CDC director: U.S. may update definition of full vaccination for COVID-19

Public health officials testify at U.S. Senate hearing on COVID-19 response in Washington
Dr. Rochelle Walensky, director of the U.S. Centers for Disease Control and Prevention, testifies during a U.S. Senate Health, Education, Labor and Pensions Committee hearing on Capitol Hill in Washington, U.S., March 18, 2021. Susan Walsh/Pool via REUTERS

WASHINGTON, Oct 22 (Reuters) - Biden administration officials urged eligible Americans on Friday to get booster shots of a COVID-19 vaccine and the Centers for Disease Control and Prevention head said it may update its definition of what constitutes full vaccination.

Currently people in the United States are considered fully vaccinated if they have had two doses of the Pfizer/BioNTech or Moderna Inc vaccine, or one dose of the vaccine made by Johnson & Johnson.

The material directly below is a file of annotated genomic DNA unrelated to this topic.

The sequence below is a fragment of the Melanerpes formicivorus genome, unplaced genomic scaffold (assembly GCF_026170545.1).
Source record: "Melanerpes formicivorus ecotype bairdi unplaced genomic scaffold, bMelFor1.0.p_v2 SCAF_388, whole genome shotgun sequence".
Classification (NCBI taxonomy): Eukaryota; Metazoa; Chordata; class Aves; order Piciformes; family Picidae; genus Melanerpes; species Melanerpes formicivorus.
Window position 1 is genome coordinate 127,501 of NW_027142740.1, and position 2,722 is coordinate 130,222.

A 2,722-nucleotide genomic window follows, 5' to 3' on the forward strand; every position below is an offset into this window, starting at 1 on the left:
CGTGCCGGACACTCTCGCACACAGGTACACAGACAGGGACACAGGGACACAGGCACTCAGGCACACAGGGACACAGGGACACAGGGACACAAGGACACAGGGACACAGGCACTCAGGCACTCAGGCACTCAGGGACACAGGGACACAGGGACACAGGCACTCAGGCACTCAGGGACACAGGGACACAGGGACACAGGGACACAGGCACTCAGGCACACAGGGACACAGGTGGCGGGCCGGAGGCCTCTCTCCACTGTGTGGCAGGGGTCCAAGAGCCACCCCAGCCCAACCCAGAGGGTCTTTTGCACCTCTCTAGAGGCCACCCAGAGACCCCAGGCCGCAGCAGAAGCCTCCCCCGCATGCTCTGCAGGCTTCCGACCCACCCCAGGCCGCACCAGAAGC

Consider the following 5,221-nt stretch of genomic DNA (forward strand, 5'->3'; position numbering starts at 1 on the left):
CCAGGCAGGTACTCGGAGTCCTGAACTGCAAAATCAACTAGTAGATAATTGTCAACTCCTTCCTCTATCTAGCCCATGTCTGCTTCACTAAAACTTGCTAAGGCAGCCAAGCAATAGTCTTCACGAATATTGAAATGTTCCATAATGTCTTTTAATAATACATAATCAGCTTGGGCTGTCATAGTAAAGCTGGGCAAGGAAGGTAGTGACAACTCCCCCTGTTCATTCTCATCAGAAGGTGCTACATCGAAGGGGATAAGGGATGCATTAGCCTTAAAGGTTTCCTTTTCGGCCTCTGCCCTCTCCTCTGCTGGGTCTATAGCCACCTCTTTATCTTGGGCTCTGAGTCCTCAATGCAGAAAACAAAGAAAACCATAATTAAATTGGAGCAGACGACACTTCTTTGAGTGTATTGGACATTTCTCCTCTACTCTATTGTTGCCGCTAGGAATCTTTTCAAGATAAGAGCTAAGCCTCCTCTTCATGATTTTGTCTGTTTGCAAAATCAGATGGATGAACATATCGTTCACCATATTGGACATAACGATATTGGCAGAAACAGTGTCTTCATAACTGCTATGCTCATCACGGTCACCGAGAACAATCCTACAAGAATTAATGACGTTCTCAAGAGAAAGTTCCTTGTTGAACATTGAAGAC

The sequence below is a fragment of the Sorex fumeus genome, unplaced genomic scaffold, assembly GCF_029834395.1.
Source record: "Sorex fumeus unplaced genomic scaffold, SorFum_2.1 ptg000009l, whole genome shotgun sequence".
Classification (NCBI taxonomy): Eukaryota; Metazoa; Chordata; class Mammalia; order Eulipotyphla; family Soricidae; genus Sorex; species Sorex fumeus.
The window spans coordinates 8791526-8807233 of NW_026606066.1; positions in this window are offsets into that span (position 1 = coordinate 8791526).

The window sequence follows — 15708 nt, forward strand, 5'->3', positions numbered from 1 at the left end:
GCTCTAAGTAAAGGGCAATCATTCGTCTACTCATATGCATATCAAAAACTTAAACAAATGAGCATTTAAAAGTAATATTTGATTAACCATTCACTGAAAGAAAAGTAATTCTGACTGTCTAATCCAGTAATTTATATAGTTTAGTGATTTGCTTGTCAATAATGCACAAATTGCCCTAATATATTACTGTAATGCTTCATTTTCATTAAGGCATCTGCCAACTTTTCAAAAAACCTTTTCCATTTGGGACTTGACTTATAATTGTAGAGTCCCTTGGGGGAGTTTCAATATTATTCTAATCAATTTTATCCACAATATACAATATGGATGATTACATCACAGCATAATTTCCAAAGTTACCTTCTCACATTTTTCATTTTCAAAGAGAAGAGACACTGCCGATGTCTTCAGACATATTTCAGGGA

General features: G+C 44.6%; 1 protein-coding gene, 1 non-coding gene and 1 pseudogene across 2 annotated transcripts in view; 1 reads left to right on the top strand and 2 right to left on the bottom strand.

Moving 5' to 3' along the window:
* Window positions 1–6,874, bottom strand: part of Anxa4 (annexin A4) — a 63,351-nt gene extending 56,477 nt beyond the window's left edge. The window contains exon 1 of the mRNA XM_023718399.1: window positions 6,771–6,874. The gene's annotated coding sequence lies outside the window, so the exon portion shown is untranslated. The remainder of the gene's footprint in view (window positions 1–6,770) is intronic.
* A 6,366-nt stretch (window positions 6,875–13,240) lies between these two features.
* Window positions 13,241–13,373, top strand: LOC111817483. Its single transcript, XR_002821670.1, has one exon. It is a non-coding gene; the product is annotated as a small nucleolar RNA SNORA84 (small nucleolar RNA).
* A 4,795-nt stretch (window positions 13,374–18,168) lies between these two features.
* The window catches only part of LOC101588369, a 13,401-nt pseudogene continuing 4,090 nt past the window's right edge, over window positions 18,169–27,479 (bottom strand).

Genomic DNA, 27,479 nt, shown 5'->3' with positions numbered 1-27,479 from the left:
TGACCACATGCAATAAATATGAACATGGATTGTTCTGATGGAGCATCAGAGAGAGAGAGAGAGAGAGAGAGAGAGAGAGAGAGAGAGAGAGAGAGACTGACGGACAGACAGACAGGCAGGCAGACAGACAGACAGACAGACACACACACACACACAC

"We have not yet changed the definition of 'fully vaccinated.' We will continue to look at this. We may need to update our definition of 'fully vaccinated' in the future," CDC director Rochelle Walensky told reporters.

"If you're eligible for a booster, go ahead and get your booster and we will continue to follow," she said.

Reporting by Jeff Mason, Michael Ermann, Ahmed Aboulenein, and Doina Chiacu, Editing by Franklin Paul

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